Find yourself some early ducks in flooded fields

I knew this was coming … ducks using flooded corn and soybean fields and abandoning their traditional lakes and streams. SPOutdoorsAfter a couple of weeks of the early waterfowl season, the flooded field pattern is still holding true. We keep getting heavy rain every week keeping these fields flooded and the water levels never recede.

Here are some thoughts for any struggling waterfowler as we head into the mid part of the season.

Birds in middle of sections

Migrating ducks especially mallards have a knack for finding those out-of-the way dips and depressions in crop fields and they are almost always unseen from the roads. Often these depressions are in the middle of sections. The only way I can discover these obscure areas is to actually watch the ducks drop into these areas.

By keeping an eye on the sky you’ll catch a duck or two dropping in and then it’s up the hunter to obtain permission.

Waders a must

Leave the hip boots at home. These flooded crop fields have water that is thigh high and I experienced even higher water recently in southwestern Minnesota. You have heavy mud to deal with as well and the walk into these fields is a death march. It’s worth it once you get in there and discover you’ve hit the honey hole.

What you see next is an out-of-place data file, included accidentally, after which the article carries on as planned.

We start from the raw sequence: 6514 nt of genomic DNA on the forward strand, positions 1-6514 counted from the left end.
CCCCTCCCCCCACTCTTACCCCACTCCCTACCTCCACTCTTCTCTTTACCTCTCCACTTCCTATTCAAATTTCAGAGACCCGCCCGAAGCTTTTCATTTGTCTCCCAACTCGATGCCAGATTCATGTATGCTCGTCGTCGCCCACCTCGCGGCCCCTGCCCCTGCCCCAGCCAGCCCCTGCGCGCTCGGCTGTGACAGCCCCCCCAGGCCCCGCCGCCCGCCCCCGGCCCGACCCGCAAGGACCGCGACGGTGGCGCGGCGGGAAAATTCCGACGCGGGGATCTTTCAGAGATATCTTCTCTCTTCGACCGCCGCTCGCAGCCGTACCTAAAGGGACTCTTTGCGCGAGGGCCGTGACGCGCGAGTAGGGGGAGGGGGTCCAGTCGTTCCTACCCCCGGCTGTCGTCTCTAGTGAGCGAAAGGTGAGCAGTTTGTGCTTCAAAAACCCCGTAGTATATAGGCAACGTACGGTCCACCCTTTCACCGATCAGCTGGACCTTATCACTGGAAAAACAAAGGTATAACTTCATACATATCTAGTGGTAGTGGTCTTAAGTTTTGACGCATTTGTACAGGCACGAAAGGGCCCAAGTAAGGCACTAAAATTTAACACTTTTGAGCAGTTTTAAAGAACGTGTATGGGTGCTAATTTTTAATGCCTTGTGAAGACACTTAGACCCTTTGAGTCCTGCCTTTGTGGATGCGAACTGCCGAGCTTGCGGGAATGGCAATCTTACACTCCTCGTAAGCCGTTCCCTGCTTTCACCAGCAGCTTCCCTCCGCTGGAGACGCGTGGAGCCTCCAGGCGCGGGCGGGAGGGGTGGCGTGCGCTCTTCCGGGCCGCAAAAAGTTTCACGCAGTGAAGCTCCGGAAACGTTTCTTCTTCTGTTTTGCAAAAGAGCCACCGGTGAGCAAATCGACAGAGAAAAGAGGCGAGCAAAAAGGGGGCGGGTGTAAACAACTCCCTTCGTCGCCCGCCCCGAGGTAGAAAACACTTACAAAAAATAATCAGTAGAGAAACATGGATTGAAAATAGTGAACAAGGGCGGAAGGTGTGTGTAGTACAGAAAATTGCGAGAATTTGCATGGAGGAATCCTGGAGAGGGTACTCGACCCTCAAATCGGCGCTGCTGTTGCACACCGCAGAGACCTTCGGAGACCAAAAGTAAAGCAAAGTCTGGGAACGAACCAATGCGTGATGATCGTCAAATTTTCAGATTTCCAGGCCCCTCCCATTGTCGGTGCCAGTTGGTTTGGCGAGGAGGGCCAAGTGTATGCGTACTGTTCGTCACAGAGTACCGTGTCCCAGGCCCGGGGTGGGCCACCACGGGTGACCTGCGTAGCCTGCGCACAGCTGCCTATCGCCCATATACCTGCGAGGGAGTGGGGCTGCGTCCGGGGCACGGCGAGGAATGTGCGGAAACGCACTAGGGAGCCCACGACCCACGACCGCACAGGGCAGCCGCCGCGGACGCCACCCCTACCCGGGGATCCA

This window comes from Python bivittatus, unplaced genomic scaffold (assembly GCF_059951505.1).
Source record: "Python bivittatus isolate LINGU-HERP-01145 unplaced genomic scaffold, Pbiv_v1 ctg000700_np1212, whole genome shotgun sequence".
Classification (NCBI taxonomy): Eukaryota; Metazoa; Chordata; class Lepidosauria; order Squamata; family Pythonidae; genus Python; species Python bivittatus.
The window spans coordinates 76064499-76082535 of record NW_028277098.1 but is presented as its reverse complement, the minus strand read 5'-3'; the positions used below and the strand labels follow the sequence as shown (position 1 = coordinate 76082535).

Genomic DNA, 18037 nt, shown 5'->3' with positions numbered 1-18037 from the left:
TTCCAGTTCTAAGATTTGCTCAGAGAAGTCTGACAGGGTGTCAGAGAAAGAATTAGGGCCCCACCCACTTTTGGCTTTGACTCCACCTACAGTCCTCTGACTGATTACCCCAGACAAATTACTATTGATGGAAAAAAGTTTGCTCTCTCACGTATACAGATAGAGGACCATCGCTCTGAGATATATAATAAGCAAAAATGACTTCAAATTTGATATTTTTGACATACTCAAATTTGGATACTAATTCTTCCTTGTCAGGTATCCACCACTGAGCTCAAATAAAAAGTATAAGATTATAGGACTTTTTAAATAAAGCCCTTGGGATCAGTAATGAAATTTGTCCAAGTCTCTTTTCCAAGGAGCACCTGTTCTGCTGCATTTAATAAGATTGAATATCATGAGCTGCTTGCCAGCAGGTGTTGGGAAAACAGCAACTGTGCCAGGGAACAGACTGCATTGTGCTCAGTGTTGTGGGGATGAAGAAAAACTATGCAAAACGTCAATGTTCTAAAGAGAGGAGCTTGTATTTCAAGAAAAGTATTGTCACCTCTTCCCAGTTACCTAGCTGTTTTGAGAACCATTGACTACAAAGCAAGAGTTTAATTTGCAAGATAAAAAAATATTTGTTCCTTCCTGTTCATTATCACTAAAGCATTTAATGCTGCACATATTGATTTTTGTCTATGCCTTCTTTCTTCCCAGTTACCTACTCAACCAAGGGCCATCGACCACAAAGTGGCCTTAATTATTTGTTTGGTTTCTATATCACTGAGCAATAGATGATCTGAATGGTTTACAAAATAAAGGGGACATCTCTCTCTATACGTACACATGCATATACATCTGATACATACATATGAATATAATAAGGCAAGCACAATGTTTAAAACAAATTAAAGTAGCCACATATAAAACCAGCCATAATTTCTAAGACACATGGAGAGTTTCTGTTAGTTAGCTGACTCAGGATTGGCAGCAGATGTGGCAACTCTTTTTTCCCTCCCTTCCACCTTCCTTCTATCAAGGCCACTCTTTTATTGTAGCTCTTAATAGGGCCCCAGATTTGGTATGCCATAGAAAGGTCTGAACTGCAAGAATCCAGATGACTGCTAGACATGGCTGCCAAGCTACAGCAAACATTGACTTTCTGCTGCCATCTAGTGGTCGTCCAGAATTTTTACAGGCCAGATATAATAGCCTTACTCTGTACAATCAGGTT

Make sure your waders are properly fitted as ill-fitting waders will allow the mud to suck the boots right off your feet.

Permission needed

Most of the farmers I have encountered have lost these flooded fields with no hope of harvesting the crops. Obtaining permission to enter the fields is rather easy under these conditions.

When the crops are a bust, they will just plow the fields over anyway and they don’t mind that you are hunting there and disturbing the crops. In any normal year, they wouldn’t allow anybody to tromp through their fields so this is a good opportunity for hunters to get access when they normally won’t.

Hit the road

I’ve put a ton of miles on my truck this season seeking out these flooded fields and it’s just part of the process. Today’s waterfowler needs to break out from the old routines of throwing out a bunch of decoys on a spot and hoping the ducks will come to you. In Minnesota that can be a long wait. This flooded field pattern gives you an opportunity to make something happen on your own.

Put in the time and success will come.

Steve Carney is an outdoors writer.